The lower arrow shows where the ball had been. The upper left arrow shows where I had been standing. So this seat being an aisle seat in row 21 I was in the aisle adjacent to row 22. Gaaaah! As I explained before, I did not think at all to look for easter eggs so I have reason not to be disappointed but it was right in the row in front of me. On a lighter note, notice how the seat is designed so it cannot go completely up like the seat next to it. Whoever designed the seat forgot about the curvature of the stadium and so the armrest prevents the seat from going up.
That was it for bp the Braves weren’t really stingy and it wasn’t really crowded but people were in spots so that there wasn’t a full empty row except at the back of the left field bleachers or a ways away from home plate in deep left center. I stupidly stayed in this section of left field because, as I said, it wasn’t that crowded. The draw back was that the Home Runs that were hit always took some crazy bounce or were deflected by other people. One specific example when I came oh so close was a ball that bounced off of a person’s hands came back to me and I extended as far as I could over a seat but only managed to stop the ball’s momentum as someone picked it off the ground. I extended at chest level but did not think the scenario through as I would have gotten the ball had I extended for the ball at a lower height (the ball was still going back towards me so if I would have given it more time to fall it would have come closer to me and thus right into my glove). The toss-ups I normally get were also at a low as Jim Wright ignored me for half an hour and I am always afraid that if I call out to payers from too far away they will see me as impatient and not throw me a baseball when they come close to the wall. So I kept quiet but they kept away from the wall as Wright retrieved the majority of the balls. Here is a picture that describes the last sentence perfectly:
Jim Wright is the one in the middle with the ball in his hand he is standing to Houston Street I believe. Had he stayed longer (Street) I might have gotten a baseball out of him but he left soon afterwards. I am the one in the stands with my hand and glove cupped around my mouth asking him if he could spare a baseball. You can also see the two groups of three pitchers on either side of the the picture that just stayed there. I don’t know that much about Wright but he also seemed like one of those coaches that keeps an eye out for how much the players are tossing balls into the stands and thus they don’t do it as often. Any ballhawks out there know what I am talking about? He was like a lesser Randy St.Claire this day. Kapish?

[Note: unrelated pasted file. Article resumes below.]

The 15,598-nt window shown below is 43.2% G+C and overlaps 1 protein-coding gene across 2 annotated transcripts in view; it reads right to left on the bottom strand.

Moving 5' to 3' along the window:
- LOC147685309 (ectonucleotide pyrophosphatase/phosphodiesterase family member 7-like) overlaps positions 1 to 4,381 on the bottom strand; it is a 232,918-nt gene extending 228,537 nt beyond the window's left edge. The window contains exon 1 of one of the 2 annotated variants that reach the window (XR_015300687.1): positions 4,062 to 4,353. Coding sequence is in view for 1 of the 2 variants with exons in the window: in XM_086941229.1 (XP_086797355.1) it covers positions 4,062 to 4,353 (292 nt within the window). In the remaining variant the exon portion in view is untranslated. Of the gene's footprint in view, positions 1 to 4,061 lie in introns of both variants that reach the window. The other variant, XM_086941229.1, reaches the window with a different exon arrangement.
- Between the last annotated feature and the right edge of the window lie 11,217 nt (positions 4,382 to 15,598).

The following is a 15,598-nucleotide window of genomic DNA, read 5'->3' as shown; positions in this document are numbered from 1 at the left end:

…I would also, in light of the Shannon Stone incident, like to tell any one that Turner Field, although with high walls and a gap like Ranger Ballpark, is a very safe place. In addition to the signs, like that which I am standing in front of in the previous picture, there are chains that prevent one from getting within two feet of the wall of places like bullpens. Anybody skeptical of Turner’s safety because of the gap can be assured that you would have to almost try and fall into the gap…
I then went to the Rockies dugout in hopes of an early third out ball before going back to my ticketed seat in hopes of snagging foul balls in consecutive days. I first got Mark Ellis to toss me his pre-game warm-up ball but then a guy reached right in front of me and grabbed the ball. I could have reached in front of him but I didn’t want to step on any toes, even if it was my last day (keep this in mind later). Thankfully, Ellis had another ball in his back pocket and threw it, this time OVER the grabby man:
Remember how I said I would get an early third out ball and run back to my section. I spent nine innings behind the dugout and did not get a single ball because of a variety of circumstances.
After the game, I went over to the umpire tunnel. At Turner Field, it is to the right side of the visitors’ dugout:
I went over there and waited for Home Plate Umpire, Cory Blaser, to walk over before asking him for a ball. He was about to walk right into the tunnel until he heard his name. At which point he back up out of the tunnel and rolled a ball across the dugout in my direction but then a teenager, younger than I , reached out in front of me and grabbed the ball. He said the reason he did it was that he had been at the dugout the whole game and hadn’t gotten a third out ball “Wow, what do you think I’ve been doing all game”. He didn’t say sorry or offer me the ball (I wouldn’t have taken it and already had two baseballs but still that doesn’t justify his actions because he didn’t know either of those facts). Pretty disappointing considering how the game had gone to that point.
- 2 balls at this game
- 58 balls in 18 game= 3.22 balls per game
- 43 straight games with at least 1 ball
- 8 straight games with at least 2 balls
- 13 straight games away from NYC with at least 1 ball
- 20 balls in 4 games= 5.0 balls per game on this trip
- 2 balls*26,271 fans= 52,542 competition factor
- Time at Game 3:57-9:54= 5 hours 57 minutes